In one of his letters, Seneca writes about a famous Spartan boy who was taken prisoner. The boy was to be turned into a slave, yet he resisted. In his native Doric he kept shouting: “I shall not be a slave!” When the boy was given orders to fetch a disgusting chamber pot he leaped up and smashed his head against the wall, breaking his skull. In this way he defied his masters, he never became a slave, not even for just a moment.

The boy’s situation was the worst possible—he was physically imprisoned without any hope of escape. The only possible outcome for him was to become a slave—or so his captors thought. It’s likely your situation is different, and yet many of us are slaves to other things—things that suck up all our most precious resource: our time. They are money, impulses, fear, anxiety and other people’s petty dramas. You need not surrender you time to them. Your life lies in your hands and freedom from slavery can be obtained instantly should you choose to take it. Seneca:

Surely you can adopt the spirited attitude of that boy and say, ‘No slave am I!’ At present, you unhappy creature, slave you are, slave to your fellow-men, slave to circumstance and slave to life (for life itself is slavery if the courage to die is absent).

In The 50th Law, Robert Greene gave a good example of this level of defiance in modern times. In 1966 a successful middleweight boxer Rubin “Hurricane” Carter was arrested for murder and sentenced to three consecutive life terms. He maintained his innocence and was released 19 years later. Those 19 years could have been completely lost to him and could have broken him down, but he chose to defy his captors. Greene writes:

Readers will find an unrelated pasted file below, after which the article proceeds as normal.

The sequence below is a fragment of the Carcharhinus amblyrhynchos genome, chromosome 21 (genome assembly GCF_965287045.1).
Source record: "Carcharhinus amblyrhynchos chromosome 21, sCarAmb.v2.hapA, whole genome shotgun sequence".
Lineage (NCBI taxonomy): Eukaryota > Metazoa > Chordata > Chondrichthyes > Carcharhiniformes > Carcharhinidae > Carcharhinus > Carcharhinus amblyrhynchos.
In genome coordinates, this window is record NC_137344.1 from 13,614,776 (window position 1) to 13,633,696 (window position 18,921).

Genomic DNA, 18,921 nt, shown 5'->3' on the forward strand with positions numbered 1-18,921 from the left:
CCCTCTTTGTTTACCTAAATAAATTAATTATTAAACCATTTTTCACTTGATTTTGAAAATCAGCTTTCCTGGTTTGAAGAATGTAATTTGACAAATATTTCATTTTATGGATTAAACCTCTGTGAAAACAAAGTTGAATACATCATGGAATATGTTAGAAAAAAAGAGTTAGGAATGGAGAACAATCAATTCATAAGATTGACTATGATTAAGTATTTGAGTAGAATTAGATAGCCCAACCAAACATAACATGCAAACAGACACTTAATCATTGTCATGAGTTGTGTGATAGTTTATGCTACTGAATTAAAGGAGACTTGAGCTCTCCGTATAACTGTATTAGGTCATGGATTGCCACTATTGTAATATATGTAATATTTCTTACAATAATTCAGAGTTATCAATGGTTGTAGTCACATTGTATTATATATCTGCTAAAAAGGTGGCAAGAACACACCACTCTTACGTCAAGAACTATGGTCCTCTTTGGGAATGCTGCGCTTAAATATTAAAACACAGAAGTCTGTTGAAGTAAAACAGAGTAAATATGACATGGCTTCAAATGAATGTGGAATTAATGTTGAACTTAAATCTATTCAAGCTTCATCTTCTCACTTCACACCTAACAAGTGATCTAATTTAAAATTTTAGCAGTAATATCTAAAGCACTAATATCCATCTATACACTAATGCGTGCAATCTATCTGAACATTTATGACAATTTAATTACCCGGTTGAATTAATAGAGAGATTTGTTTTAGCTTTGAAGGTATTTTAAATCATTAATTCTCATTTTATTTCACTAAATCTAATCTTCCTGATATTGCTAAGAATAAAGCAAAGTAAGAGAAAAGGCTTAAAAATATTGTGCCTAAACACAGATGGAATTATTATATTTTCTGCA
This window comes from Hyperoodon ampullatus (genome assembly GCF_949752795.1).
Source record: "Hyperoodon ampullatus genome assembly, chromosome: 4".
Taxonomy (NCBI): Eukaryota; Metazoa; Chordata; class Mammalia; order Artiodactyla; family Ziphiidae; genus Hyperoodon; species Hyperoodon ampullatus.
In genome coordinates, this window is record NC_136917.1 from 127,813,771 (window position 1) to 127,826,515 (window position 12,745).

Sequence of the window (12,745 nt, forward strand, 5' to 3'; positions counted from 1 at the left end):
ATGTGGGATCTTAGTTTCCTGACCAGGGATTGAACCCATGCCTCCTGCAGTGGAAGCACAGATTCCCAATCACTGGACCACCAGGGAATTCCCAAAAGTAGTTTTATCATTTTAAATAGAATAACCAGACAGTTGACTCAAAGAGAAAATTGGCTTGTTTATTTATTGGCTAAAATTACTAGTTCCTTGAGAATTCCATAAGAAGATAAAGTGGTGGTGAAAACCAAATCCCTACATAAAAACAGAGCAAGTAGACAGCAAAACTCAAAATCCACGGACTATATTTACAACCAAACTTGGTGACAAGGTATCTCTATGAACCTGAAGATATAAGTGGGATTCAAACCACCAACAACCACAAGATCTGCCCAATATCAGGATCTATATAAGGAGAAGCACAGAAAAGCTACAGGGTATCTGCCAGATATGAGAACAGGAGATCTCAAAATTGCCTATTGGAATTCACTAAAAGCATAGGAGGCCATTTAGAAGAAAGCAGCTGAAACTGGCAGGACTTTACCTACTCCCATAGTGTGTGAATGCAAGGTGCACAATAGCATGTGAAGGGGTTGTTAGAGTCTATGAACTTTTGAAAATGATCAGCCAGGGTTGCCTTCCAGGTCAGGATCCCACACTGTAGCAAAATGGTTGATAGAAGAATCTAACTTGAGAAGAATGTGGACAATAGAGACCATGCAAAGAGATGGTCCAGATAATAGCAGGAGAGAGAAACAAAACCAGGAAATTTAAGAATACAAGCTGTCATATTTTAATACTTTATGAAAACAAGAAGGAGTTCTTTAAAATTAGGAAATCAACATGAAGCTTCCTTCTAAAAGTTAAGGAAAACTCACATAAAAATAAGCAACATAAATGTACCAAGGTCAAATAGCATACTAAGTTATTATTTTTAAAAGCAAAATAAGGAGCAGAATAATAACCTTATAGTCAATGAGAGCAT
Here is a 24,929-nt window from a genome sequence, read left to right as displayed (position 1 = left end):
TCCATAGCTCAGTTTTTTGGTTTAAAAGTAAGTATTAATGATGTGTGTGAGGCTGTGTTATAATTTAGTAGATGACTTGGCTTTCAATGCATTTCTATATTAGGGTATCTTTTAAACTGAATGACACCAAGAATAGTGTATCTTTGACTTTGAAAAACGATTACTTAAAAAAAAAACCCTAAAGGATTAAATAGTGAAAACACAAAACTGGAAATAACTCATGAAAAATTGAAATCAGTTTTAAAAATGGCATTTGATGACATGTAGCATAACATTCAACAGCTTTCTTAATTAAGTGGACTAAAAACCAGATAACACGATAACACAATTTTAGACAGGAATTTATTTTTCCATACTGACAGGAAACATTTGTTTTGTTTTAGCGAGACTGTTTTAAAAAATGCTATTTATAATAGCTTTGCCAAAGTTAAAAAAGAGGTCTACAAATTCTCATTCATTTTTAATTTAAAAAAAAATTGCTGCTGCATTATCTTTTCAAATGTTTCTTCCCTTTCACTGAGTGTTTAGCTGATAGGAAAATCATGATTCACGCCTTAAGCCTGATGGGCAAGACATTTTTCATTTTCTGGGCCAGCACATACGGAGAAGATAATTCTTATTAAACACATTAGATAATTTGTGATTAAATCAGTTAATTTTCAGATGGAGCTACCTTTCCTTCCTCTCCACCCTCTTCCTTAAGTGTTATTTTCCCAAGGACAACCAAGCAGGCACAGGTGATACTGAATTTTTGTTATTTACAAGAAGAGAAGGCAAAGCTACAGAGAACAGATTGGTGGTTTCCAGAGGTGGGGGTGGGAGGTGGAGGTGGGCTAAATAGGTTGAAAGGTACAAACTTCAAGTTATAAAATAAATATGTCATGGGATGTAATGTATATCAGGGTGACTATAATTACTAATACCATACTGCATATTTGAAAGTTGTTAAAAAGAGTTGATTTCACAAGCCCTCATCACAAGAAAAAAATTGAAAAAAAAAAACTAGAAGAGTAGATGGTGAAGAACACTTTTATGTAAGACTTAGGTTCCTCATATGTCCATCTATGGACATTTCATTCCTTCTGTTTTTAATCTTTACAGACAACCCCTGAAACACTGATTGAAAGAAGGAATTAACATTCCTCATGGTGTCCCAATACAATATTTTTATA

He decided that he would defeat the system—he would use the years in prison to develop his self-reliance so that when he was freed it would mean something. For this purpose he devised the following strategy: He would act like a free man while surrounded by walls. He would not wear their uniform or carry an ID badge. He was an individual, not a number. He would not eat with the other prisoners, do the assigned tasks, or go to the parole hearings. He was placed in solitary confinement for these transgressions but he was not afraid of the punishments, nor of being alone. He was afraid only of losing his dignity and sense of ownership.

Rubin Carter spent those 19 years reading books. He wrote his autobiography and taught himself law, which helped him fight for his case. He spent this time to develop himself, his skills and his self-reliance, and when he was finally released he came out a stronger man.

The self imposed prison of anxiety, fear, impulse and anger makes slaves of all of us. But these things are all internal and are all under your control (and even should the slavery be external, remember the Spartan boy—you can end that too). Defy them and set yourself free.

Today I escaped from anxiety. Or no, I discarded it, because it was within me, in my own perceptions—not outside.

Marcus Aurelius, Meditations

October 2009